It’s worth noting that a study from the Wharton School of Business projected that the state’s anti-ESG boycott would cost its coffers more than half a billion dollars over just eight months. Other research found similar results, leading to at least a few states to back off, at least for now, on following Texas’s lead here.

Former Texas House member Jason Isaac—no word on whether he was actually wearing a ten-gallon hat when he said this—uttered the quiet part out loud. Isaac now works for the Texas Public Policy Foundation (TPPF), a right-wing outfit that proclaims its mission is to “promote and defend liberty, personal responsibility, and free enterprise.” But apparently that’s only true when the fossil fuel industry that provides a big chunk of its funding says it’s okay.

Isaac made clear the limitations of TPPF’s commitment to free enterprise when it comes to ESG, telling Marketplace that it “discourages investments in the oil and gas industry—the state’s lifeblood.” He also characterized the banks in question as “the enemy,” and argued that Texas government authorities should avoid sending funds to them.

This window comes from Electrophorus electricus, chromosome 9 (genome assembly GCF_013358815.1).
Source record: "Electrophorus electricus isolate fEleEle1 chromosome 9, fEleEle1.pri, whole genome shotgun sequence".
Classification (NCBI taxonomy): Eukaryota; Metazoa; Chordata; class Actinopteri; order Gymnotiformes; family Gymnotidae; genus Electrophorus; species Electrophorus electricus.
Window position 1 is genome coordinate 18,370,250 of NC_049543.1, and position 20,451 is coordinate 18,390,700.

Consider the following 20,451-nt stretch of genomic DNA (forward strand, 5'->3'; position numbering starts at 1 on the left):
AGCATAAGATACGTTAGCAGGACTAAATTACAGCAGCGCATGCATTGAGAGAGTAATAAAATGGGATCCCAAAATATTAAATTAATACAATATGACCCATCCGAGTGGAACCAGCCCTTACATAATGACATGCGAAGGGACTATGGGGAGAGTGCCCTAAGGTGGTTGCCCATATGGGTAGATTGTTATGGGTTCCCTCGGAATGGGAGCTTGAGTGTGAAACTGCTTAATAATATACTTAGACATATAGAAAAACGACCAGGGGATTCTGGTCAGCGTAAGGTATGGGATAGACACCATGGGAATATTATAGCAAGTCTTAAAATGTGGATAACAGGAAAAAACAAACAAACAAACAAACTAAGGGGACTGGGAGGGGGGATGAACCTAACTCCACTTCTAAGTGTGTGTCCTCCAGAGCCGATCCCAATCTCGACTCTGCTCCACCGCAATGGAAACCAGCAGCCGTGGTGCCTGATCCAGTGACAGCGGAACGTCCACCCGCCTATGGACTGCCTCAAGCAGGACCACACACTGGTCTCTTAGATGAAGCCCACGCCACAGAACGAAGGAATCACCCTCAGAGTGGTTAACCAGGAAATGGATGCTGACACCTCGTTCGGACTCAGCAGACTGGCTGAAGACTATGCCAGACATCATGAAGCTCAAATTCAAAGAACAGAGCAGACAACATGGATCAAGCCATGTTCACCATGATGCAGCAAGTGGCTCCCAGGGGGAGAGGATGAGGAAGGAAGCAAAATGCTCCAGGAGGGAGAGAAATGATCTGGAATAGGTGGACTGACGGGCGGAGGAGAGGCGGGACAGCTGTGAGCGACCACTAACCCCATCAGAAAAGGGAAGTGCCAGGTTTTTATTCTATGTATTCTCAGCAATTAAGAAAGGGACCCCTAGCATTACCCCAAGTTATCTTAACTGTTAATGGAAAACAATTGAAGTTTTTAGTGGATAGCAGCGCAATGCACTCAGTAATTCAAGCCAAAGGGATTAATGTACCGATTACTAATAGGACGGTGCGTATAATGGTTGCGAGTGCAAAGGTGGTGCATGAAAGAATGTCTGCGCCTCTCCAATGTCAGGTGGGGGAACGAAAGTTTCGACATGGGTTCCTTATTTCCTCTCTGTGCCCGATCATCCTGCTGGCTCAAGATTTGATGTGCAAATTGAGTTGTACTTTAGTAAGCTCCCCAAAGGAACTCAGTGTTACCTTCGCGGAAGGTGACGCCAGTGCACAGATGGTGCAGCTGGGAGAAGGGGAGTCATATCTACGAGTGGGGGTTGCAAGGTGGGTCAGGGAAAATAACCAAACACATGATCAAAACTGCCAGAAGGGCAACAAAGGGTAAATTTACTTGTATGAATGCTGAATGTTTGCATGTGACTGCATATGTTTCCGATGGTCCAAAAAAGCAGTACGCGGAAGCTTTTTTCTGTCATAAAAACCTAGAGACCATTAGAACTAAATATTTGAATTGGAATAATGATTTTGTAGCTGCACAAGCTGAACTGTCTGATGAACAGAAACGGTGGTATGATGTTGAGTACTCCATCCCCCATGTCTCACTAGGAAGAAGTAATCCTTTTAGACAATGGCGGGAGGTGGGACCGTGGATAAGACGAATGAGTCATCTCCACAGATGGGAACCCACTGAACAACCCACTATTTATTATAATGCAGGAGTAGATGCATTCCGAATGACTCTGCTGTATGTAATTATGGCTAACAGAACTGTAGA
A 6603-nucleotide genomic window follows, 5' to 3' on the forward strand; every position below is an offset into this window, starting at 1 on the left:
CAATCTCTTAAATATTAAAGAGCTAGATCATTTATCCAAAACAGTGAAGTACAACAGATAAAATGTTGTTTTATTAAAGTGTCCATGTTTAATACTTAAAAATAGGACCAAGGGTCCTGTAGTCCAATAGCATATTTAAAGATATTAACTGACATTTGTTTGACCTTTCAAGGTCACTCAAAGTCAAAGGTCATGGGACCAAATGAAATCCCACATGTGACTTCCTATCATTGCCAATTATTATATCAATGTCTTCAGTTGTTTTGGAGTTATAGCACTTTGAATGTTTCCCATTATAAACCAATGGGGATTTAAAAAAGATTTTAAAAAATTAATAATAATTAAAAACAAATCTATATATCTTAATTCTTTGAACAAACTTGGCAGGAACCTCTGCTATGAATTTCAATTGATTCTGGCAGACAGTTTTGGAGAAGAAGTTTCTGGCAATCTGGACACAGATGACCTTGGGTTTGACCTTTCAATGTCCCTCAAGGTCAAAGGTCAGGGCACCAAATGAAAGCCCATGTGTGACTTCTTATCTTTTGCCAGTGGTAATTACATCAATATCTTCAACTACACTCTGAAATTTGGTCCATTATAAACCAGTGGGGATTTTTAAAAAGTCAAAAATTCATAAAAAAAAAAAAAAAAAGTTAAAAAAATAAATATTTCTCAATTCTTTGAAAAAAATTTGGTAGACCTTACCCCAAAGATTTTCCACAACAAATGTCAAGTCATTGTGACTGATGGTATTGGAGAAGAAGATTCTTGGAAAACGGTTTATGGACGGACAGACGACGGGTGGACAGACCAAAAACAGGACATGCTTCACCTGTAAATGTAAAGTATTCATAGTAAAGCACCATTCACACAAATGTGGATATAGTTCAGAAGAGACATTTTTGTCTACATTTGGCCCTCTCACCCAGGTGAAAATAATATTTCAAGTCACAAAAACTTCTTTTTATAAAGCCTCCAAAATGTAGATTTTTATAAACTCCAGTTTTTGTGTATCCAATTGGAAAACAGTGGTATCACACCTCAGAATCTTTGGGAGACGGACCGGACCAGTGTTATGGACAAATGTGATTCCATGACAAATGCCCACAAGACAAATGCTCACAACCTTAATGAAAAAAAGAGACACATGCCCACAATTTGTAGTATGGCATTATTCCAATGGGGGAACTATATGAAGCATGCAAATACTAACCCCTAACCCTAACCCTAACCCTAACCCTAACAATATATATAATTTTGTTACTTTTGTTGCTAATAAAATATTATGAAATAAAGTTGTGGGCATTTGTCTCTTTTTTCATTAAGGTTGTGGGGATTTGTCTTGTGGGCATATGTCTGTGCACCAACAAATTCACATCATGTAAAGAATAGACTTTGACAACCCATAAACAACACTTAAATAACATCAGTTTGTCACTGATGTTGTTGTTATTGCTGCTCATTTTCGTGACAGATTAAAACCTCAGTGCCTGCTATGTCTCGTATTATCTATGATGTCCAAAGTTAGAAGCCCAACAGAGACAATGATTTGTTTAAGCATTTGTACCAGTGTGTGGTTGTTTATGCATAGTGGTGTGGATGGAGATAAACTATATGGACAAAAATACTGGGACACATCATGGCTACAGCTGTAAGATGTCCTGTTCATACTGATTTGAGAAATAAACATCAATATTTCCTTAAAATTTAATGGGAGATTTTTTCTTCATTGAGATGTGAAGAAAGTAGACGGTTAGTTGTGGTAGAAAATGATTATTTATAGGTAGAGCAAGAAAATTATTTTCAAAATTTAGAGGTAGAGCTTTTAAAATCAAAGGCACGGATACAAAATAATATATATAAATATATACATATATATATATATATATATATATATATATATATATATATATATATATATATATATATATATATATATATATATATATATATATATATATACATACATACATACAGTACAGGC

Republicans profess that the government shouldn’t pick winners and losers—that’s not what capitalism is about, according to them—but here they seem to think it’s okay to pick friends and enemies.

Biden and the Democratic Party are the ones more committed to the supposedly Republican value of economic freedom as well as protecting the choices and interests of investors—not to mention the environment. On the other hand, as Sens. Whitehouse, Schatz, and Heinrich so aptly put it, the Republicans are “attempting to bully financial institutions and regulators into ignoring market demand and market risk.” They are “anti-capitalist.”

If anything, that’s too kind. What they are, in fact, are the tools of the same Texas Oil Men they have been going back to Dubya Bush and beyond. Fossils indeed.

RELATED STORY: If corporations always did the right thing, we wouldn’t need regulation: Airlines and banks edition

Ian Reifowitz is the author of The Tribalization of Politics: How Rush Limbaugh’s Race-Baiting Rhetoric on the Obama Presidency Paved the Way for Trump (Foreword by Markos Moulitsas)